In Sweden today, more than one in five foreign-born women of working age do not have a job. That's why the Swedish Public Employment Service has set up Mirjam. Mirjam’s small coaching groups, at six locations across Eastern Central Sweden, provide job-related guidance and inspiration for newly-arrived refugee women. During a ten-week course, participants learn about the Swedish labour market, study opportunities, financial support for studies, rights in society, and work/life balance. They also study Swedish, as language is one of the biggest barriers to work.
Most importantly, participants also visit training providers and workplaces. They are able to see the types of work available, to learn how they might translate the skills they already have into working life in Sweden, and to meet other professional women who could act as role models.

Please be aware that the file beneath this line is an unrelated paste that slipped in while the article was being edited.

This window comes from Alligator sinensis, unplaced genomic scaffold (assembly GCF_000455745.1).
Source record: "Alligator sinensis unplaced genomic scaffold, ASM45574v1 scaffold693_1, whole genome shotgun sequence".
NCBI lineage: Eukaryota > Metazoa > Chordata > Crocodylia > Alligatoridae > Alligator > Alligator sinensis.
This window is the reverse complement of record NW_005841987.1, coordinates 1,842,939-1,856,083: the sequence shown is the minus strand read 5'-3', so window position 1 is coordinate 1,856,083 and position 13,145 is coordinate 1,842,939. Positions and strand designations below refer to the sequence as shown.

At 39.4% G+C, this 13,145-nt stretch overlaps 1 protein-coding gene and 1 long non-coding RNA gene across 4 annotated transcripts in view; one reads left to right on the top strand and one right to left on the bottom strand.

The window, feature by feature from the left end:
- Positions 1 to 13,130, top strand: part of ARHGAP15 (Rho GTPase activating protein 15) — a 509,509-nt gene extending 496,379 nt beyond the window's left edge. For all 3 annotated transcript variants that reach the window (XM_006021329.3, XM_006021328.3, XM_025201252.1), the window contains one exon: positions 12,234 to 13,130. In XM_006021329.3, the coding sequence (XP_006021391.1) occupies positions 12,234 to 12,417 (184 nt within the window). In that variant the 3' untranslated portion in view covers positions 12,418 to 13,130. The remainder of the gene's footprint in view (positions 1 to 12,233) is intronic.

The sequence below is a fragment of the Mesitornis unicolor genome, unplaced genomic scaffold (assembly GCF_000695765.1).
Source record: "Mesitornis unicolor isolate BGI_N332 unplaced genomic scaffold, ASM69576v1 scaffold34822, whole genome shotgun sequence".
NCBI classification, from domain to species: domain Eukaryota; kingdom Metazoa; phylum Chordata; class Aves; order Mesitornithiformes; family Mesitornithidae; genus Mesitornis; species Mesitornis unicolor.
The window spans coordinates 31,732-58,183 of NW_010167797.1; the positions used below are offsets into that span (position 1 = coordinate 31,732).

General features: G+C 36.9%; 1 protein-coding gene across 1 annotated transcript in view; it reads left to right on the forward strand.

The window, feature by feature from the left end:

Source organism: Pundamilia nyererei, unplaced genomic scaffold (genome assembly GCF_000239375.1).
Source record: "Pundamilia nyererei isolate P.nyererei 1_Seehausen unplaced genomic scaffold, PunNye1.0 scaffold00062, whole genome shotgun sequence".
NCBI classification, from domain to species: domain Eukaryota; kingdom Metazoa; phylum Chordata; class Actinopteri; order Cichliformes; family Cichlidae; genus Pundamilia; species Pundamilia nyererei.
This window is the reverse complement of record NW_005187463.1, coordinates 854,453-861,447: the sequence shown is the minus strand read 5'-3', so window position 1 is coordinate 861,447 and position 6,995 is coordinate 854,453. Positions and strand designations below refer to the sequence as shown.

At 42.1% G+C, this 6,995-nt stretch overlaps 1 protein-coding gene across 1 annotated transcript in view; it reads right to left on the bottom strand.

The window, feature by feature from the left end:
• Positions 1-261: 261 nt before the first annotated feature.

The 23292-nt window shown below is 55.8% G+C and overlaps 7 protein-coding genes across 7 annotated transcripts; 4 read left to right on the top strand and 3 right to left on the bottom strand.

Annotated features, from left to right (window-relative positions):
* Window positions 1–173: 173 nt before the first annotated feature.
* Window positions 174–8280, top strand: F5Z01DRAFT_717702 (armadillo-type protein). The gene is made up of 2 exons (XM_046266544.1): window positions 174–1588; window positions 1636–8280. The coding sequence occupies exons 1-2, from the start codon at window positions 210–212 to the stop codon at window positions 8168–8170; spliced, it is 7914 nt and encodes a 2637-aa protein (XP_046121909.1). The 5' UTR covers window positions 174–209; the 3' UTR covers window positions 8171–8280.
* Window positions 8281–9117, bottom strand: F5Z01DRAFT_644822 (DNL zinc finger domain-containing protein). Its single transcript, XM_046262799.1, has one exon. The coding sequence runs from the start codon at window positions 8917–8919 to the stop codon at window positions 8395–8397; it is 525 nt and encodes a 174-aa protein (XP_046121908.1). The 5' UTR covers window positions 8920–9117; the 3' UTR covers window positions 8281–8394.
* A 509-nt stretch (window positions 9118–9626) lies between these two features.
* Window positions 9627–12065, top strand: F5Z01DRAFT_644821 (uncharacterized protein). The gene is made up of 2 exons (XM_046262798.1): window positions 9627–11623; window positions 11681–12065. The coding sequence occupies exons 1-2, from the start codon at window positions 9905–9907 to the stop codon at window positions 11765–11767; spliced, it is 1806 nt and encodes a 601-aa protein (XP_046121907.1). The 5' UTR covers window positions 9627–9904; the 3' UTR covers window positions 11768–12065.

The aim of Mirjam is to provide participants with increased power over their lives. It is hoped that the project will bring about positive effects on women’s finances, employment and education.
The project will run for three years, during which it expects to have more than 540 participants; so far, 74 women have taken part. Many have cited the study visits as particularly useful, with 86% saying they now know what jobs they would like to have.
"It’s easier to know whether you want to work in a particular field if you can see how things work in reality,” says project manager Maria Edberg.
|Duration||2016 - 2019|
|ESF contribution||€ 1,757,173.20|
|Total budget||€ 2,634,475.50|
|Organisation||Swedish Public Employment Service|
|Contact details|| Maria Edberg|
|Related links|| 1.1.1. Opening pathways for work|